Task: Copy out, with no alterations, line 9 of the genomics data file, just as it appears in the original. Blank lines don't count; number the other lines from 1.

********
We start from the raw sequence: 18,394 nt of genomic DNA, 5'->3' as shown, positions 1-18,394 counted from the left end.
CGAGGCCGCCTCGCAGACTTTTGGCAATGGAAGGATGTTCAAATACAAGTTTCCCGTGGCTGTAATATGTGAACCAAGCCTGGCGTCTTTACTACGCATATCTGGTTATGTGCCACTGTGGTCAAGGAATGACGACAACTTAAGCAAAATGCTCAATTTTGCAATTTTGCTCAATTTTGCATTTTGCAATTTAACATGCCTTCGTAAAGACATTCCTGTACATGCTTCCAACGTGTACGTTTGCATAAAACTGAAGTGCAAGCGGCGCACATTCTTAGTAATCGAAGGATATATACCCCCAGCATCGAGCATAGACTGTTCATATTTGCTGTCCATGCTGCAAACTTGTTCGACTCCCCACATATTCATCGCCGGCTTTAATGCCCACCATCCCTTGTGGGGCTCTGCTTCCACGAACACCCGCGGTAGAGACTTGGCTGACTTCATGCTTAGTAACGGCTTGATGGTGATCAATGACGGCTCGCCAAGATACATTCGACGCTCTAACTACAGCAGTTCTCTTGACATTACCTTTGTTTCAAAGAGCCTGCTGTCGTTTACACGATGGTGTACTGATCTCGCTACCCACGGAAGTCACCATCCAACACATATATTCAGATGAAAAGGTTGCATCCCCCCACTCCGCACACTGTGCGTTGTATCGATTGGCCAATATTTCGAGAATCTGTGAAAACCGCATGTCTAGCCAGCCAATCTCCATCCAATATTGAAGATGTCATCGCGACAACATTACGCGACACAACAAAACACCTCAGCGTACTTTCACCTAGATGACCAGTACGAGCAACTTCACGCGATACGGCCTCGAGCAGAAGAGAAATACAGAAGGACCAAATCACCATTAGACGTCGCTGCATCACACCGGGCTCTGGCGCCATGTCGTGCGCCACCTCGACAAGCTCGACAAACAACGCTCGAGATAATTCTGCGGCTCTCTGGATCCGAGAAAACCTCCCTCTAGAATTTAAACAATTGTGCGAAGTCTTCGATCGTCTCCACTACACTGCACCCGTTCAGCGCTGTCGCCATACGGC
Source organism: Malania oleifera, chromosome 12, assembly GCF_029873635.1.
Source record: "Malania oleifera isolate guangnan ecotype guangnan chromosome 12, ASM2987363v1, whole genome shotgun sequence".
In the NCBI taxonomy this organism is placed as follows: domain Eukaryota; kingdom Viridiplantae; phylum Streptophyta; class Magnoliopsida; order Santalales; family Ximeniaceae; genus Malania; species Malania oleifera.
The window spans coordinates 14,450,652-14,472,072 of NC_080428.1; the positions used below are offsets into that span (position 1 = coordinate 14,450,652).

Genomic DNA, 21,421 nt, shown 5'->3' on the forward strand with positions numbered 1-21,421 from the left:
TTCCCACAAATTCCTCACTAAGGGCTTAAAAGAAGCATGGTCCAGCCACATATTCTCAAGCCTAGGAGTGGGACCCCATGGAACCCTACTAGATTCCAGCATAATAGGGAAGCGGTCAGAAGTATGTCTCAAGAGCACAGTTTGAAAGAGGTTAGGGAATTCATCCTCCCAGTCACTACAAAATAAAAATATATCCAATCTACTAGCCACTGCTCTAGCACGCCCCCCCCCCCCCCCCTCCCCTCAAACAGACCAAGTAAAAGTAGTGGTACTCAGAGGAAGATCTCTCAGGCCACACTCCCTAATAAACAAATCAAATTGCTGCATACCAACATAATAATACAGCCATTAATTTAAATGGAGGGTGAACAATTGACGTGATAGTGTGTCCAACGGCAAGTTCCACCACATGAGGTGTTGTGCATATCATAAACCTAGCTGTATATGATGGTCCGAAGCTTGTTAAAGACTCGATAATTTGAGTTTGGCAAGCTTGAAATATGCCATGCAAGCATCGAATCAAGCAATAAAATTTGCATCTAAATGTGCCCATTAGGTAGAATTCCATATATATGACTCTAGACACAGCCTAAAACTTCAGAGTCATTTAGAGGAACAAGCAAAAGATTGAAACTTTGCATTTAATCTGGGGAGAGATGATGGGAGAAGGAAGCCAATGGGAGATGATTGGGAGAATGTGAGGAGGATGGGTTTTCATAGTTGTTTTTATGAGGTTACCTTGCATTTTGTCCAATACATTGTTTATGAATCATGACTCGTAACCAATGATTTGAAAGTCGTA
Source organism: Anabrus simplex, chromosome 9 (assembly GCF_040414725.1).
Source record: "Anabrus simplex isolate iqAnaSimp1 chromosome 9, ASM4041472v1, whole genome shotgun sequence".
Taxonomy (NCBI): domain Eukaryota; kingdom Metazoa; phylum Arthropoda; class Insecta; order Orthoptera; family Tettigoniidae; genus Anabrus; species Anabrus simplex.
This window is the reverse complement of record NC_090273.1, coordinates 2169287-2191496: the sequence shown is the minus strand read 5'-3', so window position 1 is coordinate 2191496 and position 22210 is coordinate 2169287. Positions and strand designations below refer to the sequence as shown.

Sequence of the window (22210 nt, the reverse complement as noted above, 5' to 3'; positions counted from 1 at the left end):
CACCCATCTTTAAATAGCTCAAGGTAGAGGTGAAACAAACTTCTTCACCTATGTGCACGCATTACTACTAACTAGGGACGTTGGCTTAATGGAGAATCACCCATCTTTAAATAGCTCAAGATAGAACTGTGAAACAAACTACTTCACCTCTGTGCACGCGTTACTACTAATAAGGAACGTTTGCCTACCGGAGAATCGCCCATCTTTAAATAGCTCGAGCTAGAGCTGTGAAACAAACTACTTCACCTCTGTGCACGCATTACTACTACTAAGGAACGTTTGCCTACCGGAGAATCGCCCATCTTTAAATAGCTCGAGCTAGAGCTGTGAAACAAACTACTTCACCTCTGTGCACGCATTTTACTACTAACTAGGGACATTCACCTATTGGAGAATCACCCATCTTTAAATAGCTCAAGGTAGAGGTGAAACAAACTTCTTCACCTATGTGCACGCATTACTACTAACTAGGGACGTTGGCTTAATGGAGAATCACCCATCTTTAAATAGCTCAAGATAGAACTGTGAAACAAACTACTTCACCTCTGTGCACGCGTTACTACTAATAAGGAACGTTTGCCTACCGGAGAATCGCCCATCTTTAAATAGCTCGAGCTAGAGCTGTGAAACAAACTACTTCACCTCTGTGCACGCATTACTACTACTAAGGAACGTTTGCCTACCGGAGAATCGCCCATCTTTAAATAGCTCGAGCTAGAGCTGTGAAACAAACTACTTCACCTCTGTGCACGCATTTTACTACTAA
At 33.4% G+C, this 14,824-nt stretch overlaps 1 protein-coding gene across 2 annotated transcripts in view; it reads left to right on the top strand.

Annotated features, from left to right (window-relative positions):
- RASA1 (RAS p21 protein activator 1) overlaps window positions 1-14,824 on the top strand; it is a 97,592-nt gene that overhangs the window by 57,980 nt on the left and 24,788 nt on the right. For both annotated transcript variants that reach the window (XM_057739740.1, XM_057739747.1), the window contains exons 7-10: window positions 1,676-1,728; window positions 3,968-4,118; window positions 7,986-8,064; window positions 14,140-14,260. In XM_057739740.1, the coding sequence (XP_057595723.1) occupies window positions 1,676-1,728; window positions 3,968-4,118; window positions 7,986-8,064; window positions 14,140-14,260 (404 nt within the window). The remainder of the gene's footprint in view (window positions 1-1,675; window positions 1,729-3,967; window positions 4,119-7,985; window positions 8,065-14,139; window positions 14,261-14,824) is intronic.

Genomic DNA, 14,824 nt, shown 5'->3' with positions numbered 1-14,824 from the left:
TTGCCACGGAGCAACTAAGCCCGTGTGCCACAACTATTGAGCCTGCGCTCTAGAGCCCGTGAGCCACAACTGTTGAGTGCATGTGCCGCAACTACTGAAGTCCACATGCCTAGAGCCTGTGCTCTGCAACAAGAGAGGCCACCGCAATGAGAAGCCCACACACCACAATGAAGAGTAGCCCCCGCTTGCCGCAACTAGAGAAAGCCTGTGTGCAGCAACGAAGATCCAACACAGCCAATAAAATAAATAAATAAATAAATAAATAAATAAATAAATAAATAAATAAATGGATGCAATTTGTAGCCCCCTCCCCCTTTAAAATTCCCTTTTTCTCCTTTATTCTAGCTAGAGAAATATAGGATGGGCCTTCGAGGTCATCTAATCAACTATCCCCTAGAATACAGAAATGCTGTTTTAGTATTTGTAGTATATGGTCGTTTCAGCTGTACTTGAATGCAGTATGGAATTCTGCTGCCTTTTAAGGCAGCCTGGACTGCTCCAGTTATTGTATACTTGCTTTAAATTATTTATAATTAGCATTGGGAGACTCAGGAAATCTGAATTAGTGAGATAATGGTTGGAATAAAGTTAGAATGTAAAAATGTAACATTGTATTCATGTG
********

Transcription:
Source organism: Anabrus simplex, chromosome 9 (assembly GCF_040414725.1).